Topeka Legislators finally received some good news about the state budget with better-than-expected February revenue collections, but some members are skeptical it means much.
The state collected $212.4 million in taxes in February, about $9.8 million more than had been predicted, according to preliminary Department of Revenue figures.
But even with the February numbers, the state has taken in $82.9 million less than expected so far in fiscal 2002, which began last July 1.
The state has now received about $2.52 billion out of the $4.4 billion it expects to collect before the fiscal year ends June 30.
Still, the February figures were welcomed by legislators trying to close a projected $426 million gap between expected revenue and required spending in fiscal 2003.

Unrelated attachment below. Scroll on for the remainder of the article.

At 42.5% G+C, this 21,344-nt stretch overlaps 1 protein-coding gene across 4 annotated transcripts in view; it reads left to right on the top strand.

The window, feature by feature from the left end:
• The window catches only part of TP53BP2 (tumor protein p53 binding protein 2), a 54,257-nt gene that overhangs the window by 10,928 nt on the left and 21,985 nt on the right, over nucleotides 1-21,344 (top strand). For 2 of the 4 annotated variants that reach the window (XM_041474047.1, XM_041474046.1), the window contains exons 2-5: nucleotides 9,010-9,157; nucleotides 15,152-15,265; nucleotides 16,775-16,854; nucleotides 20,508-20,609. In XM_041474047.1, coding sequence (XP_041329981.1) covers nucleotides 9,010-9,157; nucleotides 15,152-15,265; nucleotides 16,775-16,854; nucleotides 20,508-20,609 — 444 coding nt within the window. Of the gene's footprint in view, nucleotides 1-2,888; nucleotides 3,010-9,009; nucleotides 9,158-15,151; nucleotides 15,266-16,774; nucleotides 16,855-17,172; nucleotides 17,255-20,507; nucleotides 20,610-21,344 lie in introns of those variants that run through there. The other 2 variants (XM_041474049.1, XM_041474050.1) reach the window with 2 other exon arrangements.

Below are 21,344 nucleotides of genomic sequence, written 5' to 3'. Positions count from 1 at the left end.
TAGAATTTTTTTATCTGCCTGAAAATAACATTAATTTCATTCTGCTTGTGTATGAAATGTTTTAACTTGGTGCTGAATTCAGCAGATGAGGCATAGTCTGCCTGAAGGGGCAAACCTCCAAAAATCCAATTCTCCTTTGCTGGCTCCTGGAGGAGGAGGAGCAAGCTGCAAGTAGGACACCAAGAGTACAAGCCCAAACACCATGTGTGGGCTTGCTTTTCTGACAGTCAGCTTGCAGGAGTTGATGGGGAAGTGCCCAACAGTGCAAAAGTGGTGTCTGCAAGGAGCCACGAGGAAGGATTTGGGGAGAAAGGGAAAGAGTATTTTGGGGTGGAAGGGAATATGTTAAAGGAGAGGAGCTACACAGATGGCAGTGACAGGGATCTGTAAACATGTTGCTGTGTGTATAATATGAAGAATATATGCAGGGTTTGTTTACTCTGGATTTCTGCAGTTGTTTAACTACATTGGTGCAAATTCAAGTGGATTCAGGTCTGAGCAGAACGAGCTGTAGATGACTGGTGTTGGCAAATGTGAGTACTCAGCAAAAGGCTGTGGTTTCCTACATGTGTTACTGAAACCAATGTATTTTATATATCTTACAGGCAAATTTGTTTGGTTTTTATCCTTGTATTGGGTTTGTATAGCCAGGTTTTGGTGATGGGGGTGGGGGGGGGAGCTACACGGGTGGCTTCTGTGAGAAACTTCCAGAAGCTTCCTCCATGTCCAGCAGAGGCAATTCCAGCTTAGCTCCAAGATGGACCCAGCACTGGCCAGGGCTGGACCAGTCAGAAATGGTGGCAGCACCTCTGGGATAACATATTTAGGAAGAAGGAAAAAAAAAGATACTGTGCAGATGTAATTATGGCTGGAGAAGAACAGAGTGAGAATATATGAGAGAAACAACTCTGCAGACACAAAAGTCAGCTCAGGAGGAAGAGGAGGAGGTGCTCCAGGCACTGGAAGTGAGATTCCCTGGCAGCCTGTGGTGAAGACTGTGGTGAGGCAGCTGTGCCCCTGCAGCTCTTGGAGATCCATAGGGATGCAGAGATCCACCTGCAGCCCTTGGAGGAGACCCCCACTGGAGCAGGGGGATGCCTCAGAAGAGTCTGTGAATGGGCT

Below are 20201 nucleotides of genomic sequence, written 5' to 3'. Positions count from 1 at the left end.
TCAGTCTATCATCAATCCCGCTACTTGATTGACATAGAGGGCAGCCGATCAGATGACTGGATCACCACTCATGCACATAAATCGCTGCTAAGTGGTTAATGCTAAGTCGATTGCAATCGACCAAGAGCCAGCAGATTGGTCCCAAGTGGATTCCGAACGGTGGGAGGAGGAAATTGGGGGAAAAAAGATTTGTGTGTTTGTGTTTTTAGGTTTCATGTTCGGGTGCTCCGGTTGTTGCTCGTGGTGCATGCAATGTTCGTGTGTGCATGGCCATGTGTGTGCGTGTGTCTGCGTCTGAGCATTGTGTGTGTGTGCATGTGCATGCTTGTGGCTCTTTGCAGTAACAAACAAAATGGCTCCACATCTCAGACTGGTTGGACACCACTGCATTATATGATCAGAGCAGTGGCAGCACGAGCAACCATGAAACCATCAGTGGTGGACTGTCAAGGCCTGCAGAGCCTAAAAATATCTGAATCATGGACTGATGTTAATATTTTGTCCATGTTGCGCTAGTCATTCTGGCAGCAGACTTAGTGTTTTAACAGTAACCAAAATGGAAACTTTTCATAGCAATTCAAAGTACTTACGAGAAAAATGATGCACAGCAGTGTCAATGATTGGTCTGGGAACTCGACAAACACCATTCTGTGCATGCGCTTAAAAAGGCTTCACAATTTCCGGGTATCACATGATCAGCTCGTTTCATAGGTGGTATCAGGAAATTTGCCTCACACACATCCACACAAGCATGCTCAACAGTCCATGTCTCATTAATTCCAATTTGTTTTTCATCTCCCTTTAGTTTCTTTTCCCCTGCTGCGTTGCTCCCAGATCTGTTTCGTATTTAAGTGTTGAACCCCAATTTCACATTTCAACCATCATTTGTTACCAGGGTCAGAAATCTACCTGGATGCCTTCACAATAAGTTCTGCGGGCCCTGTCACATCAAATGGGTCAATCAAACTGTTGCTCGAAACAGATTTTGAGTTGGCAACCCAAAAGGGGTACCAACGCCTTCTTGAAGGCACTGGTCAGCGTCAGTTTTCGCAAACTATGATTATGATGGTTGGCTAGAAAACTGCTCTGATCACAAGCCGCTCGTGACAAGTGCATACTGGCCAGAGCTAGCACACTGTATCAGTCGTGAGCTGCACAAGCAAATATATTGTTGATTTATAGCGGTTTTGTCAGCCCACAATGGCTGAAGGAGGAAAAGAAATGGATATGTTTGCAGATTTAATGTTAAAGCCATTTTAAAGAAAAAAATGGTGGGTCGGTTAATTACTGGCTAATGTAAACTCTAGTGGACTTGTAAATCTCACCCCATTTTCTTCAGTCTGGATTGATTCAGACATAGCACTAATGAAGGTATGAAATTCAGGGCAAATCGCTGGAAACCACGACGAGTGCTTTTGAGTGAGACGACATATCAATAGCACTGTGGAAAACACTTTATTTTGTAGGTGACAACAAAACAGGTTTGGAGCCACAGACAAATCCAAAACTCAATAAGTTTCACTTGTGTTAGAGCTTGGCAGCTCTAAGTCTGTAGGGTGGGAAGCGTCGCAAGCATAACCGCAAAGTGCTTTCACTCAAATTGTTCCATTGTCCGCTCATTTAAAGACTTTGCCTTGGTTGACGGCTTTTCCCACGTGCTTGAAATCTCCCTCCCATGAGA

"It gave me some hope that the bottom won't drop out," House Speaker Kent Glasscock, R-Manhattan, said at a news conference Friday.
An updated revenue forecast, due out Friday, could show a budget gap as large as $600 million despite the February revenue figures, legislators fear.
"The hemorrhaging of the state budget may have stopped, but it's still lying in a pool of its own blood," said Rep. Rocky Nichols of Topeka, the ranking Democrat on the House Appropriations Committee.
Senate President Dave Kerr, R-Hutchinson, remained pessimistic about the budget.
"I still think we'll have a very sobering estimate on March 8," he said.